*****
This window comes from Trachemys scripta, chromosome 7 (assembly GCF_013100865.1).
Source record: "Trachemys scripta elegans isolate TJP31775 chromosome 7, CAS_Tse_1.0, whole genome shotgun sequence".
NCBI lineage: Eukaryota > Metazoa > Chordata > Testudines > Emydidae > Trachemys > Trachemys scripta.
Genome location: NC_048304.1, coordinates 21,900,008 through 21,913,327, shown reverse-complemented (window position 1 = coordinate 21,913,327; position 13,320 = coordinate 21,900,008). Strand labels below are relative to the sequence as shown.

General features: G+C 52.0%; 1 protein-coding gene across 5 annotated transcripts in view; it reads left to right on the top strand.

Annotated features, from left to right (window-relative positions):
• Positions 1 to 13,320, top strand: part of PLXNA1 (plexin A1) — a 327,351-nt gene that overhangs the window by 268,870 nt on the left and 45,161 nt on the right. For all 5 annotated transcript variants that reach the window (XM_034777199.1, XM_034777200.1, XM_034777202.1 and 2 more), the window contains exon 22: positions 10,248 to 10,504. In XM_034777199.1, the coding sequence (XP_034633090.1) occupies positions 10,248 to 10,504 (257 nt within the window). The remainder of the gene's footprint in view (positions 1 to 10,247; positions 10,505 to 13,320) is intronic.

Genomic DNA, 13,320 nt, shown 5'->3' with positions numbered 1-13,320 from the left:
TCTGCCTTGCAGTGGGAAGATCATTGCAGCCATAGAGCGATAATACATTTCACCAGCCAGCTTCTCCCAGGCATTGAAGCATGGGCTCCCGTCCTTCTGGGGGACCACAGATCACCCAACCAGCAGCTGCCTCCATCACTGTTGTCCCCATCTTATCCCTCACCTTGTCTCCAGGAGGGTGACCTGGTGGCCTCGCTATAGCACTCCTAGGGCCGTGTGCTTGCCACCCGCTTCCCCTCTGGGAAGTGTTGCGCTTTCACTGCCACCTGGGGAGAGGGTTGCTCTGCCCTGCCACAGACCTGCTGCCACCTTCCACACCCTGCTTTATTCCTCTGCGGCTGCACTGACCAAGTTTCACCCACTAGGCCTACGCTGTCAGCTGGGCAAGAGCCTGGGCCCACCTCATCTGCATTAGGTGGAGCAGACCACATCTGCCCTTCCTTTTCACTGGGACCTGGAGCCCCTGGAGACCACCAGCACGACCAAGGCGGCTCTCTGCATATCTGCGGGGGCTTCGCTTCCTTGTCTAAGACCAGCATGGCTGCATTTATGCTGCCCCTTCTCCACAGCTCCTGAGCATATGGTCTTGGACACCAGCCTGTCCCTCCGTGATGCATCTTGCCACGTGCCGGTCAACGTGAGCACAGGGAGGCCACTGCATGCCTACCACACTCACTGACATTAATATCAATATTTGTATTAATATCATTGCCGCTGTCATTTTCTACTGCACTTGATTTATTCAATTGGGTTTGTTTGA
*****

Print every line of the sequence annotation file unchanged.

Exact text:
This window comes from Trachemys scripta, chromosome 7 (assembly GCF_013100865.1).
Source record: "Trachemys scripta elegans isolate TJP31775 chromosome 7, CAS_Tse_1.0, whole genome shotgun sequence".
NCBI lineage: Eukaryota > Metazoa > Chordata > Testudines > Emydidae > Trachemys > Trachemys scripta.
Genome location: NC_048304.1, coordinates 21,900,008 through 21,913,327, shown reverse-complemented (window position 1 = coordinate 21,913,327; position 13,320 = coordinate 21,900,008). Strand labels below are relative to the sequence as shown.

General features: G+C 52.0%; 1 protein-coding gene across 5 annotated transcripts in view; it reads left to right on the top strand.

Annotated features, from left to right (window-relative positions):
• Positions 1 to 13,320, top strand: part of PLXNA1 (plexin A1) — a 327,351-nt gene that overhangs the window by 268,870 nt on the left and 45,161 nt on the right. For all 5 annotated transcript variants that reach the window (XM_034777199.1, XM_034777200.1, XM_034777202.1 and 2 more), the window contains exon 22: positions 10,248 to 10,504. In XM_034777199.1, the coding sequence (XP_034633090.1) occupies positions 10,248 to 10,504 (257 nt within the window). The remainder of the gene's footprint in view (positions 1 to 10,247; positions 10,505 to 13,320) is intronic.

Genomic DNA, 13,320 nt, shown 5'->3' with positions numbered 1-13,320 from the left:
TCTGCCTTGCAGTGGGAAGATCATTGCAGCCATAGAGCGATAATACATTTCACCAGCCAGCTTCTCCCAGGCATTGAAGCATGGGCTCCCGTCCTTCTGGGGGACCACAGATCACCCAACCAGCAGCTGCCTCCATCACTGTTGTCCCCATCTTATCCCTCACCTTGTCTCCAGGAGGGTGACCTGGTGGCCTCGCTATAGCACTCCTAGGGCCGTGTGCTTGCCACCCGCTTCCCCTCTGGGAAGTGTTGCGCTTTCACTGCCACCTGGGGAGAGGGTTGCTCTGCCCTGCCACAGACCTGCTGCCACCTTCCACACCCTGCTTTATTCCTCTGCGGCTGCACTGACCAAGTTTCACCCACTAGGCCTACGCTGTCAGCTGGGCAAGAGCCTGGGCCCACCTCATCTGCATTAGGTGGAGCAGACCACATCTGCCCTTCCTTTTCACTGGGACCTGGAGCCCCTGGAGACCACCAGCACGACCAAGGCGGCTCTCTGCATATCTGCGGGGGCTTCGCTTCCTTGTCTAAGACCAGCATGGCTGCATTTATGCTGCCCCTTCTCCACAGCTCCTGAGCATATGGTCTTGGACACCAGCCTGTCCCTCCGTGATGCATCTTGCCACGTGCCGGTCAACGTGAGCACAGGGAGGCCACTGCATGCCTACCACACTCACTGACATTAATATCAATATTTGTATTAATATCATTGCCGCTGTCATTTTCTACTGCACTTGATTTATTCAATTGGGTTTGTTTGA